The two black and white photographs used in the Katter’s Australian Party (KAP) anti-gay marriage advertisement were sourced online from a stock photo aggregator.
The photographs are taken by a Paris-based professional photographer Franck Camhi. He is their author.
These are art house photographs. They depict a topless male couple in denim jeans. The younger man has held against his torso, as if it were part of him, a plastic sculpture depicting the breasts and stomach of a pregnant woman. The photographs are titled “portrait of a homosexual pregnant couple expecting a baby”. The photographs have a startling visual impact created substantially from the use of the sculpture, and the purposeful faces of the male models.
In the KAP anti-gay marriage advertisement the photographs are altered in two ways. First the lower parts of the photographs are cropped so that it appears that the men might be entirely naked. More significantly, the parts of the photographs depicting the sculpture are so heavily pixelated that the sculpture is no longer identifiable.
With these alterations the portraits are depicted as if they are creepy and obscene images which require censorship in order to be integrated within the KAP advertisement.
It appears as though KAP has copyright permission to exploit the economic rights in the photographs. However, under Australian copyright law Camhi also has a moral right of “integrity of authorship”. This is a type of human right for the visual artist – a right to prevent the derogatory treatment of his photographic works. Derogatory treatment includes material distortions or material alterations done in a way that is harmful to the honour or reputation of Camhi.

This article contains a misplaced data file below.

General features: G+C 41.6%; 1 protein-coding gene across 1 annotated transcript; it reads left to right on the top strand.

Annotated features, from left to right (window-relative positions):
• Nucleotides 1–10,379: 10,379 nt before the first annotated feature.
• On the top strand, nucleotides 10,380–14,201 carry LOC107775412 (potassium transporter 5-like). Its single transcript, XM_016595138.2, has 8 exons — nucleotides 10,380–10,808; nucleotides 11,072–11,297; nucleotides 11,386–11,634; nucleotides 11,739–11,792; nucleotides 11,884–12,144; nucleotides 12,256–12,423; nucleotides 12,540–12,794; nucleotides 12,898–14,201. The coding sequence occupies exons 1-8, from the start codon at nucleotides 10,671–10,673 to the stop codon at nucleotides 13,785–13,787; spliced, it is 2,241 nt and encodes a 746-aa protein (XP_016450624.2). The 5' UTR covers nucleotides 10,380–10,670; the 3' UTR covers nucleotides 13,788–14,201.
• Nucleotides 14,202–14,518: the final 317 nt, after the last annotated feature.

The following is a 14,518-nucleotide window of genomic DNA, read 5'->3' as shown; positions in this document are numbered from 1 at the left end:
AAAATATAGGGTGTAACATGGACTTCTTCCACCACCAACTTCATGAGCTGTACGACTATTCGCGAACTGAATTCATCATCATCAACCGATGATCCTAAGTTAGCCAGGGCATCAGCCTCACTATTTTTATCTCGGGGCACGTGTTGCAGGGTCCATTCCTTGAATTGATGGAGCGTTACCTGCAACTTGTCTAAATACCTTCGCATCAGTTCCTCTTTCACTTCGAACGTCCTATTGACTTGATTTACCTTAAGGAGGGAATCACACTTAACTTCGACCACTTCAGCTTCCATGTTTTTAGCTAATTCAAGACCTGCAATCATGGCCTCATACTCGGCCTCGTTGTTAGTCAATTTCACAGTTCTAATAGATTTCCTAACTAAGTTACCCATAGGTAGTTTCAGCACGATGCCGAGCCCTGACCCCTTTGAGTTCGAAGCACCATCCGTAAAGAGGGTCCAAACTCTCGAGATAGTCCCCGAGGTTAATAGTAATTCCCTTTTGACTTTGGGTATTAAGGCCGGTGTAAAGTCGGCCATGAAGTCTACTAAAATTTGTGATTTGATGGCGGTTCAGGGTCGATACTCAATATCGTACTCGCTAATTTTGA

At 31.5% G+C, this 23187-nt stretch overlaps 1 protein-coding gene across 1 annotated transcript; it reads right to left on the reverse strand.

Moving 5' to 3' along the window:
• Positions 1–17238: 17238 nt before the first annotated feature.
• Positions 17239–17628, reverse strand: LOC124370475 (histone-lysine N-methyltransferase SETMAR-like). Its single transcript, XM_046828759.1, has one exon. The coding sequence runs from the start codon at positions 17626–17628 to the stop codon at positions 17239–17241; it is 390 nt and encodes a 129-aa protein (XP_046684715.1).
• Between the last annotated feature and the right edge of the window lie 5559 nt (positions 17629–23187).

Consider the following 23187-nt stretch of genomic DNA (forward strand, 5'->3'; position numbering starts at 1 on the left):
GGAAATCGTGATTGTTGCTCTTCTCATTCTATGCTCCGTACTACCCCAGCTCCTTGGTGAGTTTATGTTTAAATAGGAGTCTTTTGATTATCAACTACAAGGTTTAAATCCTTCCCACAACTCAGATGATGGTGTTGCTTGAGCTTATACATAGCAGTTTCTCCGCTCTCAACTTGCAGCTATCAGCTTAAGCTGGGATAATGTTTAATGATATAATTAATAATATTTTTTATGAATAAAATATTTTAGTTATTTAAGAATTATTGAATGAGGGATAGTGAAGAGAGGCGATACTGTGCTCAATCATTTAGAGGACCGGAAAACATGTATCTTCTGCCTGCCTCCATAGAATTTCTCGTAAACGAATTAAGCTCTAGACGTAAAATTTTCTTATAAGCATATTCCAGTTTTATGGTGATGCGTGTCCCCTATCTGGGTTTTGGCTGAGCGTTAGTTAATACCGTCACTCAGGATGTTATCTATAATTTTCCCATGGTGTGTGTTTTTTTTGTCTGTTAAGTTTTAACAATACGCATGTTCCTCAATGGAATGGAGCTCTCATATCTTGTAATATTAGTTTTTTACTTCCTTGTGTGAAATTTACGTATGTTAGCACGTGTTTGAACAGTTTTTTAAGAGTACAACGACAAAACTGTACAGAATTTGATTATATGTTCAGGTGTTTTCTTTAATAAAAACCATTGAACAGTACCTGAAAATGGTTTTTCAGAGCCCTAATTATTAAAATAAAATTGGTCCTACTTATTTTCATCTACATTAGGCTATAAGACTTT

It is difficult to avoid the conclusion that KAP has engaged in (or authorised) a derogatory treatment of Camhi’s photographs. If so, KAP would have a defence by establishing that the Camhi consented in writing to the derogatory treatment, or that the derogatory treatment was reasonable. It seems clear enough from reportage that Camhi has not consented.
Assuming that Camhi sued KAP in Australia for moral rights violation, could it be possible that KAP’s treatment of the photographs was reasonable? Nobody knows for sure – especially at a time when the mash-up cult is in vogue.
My own view is that if a court were to find KAP’s treatment to be reasonable, it would reduce the status of Australian moral rights protections for authors such as Camhi to little more than a hollow joke.